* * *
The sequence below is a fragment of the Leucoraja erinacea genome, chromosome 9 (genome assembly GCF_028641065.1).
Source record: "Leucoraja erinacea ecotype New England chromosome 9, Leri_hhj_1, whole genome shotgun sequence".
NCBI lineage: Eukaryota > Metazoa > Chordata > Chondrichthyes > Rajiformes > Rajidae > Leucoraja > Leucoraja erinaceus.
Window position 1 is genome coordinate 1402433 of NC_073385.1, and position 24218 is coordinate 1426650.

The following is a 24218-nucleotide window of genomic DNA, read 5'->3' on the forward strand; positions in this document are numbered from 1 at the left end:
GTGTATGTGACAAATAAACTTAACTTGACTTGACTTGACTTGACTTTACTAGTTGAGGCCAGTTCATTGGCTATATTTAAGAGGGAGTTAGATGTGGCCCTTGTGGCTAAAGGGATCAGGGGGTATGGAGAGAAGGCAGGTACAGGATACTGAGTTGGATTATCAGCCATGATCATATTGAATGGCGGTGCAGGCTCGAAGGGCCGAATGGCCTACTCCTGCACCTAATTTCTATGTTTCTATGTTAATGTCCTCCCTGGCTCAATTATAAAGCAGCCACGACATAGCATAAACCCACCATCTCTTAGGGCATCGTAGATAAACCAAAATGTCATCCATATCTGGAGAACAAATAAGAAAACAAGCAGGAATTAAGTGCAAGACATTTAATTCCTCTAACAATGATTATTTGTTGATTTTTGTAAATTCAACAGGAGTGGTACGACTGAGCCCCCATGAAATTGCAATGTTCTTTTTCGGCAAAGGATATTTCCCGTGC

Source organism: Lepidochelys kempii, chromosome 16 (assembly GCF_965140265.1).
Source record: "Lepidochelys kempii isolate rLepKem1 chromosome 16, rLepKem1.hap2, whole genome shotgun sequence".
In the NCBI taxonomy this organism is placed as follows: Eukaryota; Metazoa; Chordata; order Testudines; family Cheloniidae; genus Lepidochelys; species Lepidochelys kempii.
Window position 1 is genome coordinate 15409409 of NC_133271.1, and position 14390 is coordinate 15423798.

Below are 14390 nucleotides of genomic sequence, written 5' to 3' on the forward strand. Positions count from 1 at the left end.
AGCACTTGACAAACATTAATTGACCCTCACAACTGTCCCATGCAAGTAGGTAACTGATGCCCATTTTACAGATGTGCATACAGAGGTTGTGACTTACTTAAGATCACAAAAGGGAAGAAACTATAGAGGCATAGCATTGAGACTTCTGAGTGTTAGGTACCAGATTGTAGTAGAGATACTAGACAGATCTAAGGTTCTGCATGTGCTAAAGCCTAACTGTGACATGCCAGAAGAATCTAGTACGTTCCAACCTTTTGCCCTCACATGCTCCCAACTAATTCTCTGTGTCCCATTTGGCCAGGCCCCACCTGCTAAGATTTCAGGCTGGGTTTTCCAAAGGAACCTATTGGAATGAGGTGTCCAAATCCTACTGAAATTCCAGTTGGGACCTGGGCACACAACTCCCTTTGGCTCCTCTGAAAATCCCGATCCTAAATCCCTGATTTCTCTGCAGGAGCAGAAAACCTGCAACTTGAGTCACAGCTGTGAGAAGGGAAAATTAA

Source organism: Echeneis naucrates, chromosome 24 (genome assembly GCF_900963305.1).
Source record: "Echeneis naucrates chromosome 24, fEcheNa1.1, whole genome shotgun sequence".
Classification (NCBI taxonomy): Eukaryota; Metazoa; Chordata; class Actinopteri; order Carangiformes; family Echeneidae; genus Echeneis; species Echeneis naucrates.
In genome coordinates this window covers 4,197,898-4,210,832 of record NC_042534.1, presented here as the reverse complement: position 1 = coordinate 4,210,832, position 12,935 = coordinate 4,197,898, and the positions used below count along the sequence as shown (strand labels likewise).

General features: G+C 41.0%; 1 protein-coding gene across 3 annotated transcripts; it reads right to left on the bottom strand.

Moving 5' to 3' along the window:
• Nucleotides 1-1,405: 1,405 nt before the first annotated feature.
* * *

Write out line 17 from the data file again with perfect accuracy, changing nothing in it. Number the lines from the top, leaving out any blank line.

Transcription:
General features: G+C 41.0%; 1 protein-coding gene across 3 annotated transcripts; it reads right to left on the bottom strand.